October 13, 2013 (NEW YORK)- Human Rights Watch (HRW) has criticised the African Union’s (AU) position on the International Criminal Court (ICC), saying leaders should focus on more pressing problems facing the continent.
During a two-day summit which convened on Friday in Ethiopian capital Addis Ababa, African leaders resolved that no sitting African head of state should be tried by an international court.
However, calls for an en masse withdrawal of African countries from the ICC failed to win widespread support.
The AU has also resolved that Kenya should write to the UN Security Council (UNSC) asking for a deferral of president Uhuru Kenyatta’s trial at the ICC.
Kenyatta and his deputy William Ruto are accused by the ICC of crimes against humanity in relation to their alleged role in 2007-2008 post-election violence in Kenya in which 1,200 were killed and 600,000 displaced.
Ruto’s trial began in September, while Kenyatta is scheduled to face court in November.
However, the AU has resolved that Kenyatta should not attend the trial until the AU receives a response to its demands.
“What the summit decided is that president Kenyatta should not appear until the request we have made is actually answered”, Ethiopian foreign minister Tedros Adhanom Ghebreyesus told reporters in Addis Ababa.
The summit was held as a forum for African leaders to debate the continent’s future relations with the ICC, amid accusations the court is biased and specifically targeting Africans.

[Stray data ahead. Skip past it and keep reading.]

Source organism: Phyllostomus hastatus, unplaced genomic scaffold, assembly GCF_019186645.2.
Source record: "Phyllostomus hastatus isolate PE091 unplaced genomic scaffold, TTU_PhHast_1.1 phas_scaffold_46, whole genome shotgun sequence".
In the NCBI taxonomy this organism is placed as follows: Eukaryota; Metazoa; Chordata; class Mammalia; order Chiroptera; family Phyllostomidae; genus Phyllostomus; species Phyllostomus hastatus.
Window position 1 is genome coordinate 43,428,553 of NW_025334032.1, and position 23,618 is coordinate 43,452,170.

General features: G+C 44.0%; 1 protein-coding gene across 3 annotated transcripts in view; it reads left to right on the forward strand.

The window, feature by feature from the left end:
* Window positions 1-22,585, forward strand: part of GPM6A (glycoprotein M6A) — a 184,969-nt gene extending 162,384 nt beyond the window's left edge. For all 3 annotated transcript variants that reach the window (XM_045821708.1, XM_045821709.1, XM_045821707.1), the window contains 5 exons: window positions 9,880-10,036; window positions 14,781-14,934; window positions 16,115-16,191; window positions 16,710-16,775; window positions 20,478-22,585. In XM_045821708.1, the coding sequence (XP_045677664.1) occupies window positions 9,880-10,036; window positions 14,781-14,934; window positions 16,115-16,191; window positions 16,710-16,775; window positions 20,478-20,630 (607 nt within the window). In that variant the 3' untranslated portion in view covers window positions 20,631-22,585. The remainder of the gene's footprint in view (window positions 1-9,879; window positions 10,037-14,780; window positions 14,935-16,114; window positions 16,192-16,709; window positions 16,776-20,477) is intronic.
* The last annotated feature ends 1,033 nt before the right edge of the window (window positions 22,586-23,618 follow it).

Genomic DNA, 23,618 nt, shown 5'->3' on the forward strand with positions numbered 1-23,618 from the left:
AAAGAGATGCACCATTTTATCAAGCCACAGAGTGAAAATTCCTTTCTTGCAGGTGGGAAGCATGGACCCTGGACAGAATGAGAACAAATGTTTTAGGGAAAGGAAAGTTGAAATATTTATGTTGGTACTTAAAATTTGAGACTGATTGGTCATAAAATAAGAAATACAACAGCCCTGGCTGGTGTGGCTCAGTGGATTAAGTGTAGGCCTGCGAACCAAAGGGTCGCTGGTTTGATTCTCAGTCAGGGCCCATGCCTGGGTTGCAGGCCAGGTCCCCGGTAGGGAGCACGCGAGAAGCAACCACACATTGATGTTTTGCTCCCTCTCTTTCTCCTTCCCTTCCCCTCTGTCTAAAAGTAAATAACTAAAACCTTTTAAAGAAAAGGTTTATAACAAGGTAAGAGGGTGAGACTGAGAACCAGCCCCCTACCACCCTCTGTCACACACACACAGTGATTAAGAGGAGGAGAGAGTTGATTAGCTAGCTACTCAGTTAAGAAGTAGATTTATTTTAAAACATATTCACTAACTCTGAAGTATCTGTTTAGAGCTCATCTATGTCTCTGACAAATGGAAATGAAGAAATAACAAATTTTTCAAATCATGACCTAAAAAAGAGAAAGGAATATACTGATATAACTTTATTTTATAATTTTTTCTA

Of the eight cases involving Africans, five were referred voluntarily by the African governments in question; two through an UNSC resolution supported by all but one African member in the council at the time, while the Kenyan case was opened at the ICC prosecutor’s request.
Human Rights Watch has criticised the AU’s position, saying African leaders should be discussing more pressing issues such as the conflict in the Central Africa Republic (CAR), Sudan, the Democratic Republic of Congo (DRC), human rights violations in Eritrea and the spate of deaths involving African immigrants, who died after their boats capsized off Europe.
“AU leaders concluded that instead of addressing any of the urgent human rights disasters that threaten Africans, displacing millions and forcing tens of thousands to flee abroad, the most urgent issue was to unite their voices to obstruct the work of the International Criminal Court, which has become the last, best hope for many of those Africans who have been victims of atrocities implicating some of these very same leaders”, said Daniel Bekele, the executive director of HRW’s Africa division.
Bekele described the AU’s stance that a sitting head of state should not be tried by the ICC as “repugnant”.
“The notion that sitting heads of state should have immunity for genocide, war crimes, and crimes against humanity is not just appallingly self-serving, it’s repugnant given the kind of disincentive it would create for anyone to leave power, as well as the incentive it creates for the unscrupulous to gain or maintain power at whatever cost - by murder, coup, or fraudulent elections, just to name a few”, he said.
Addressing the summit, Kenyatta blasted the ICC calling it a toy for “declining powers”.
“The ICC has been reduced into a painfully farcical pantomime, a travesty that adds insult to the injury of victims. It stopped being the home of justice the day it became the toy of declining imperial powers”, he said.
The ICC has yet to make an official comment on the AU’s position, but the court has in the past denied accusations of bias against African leaders.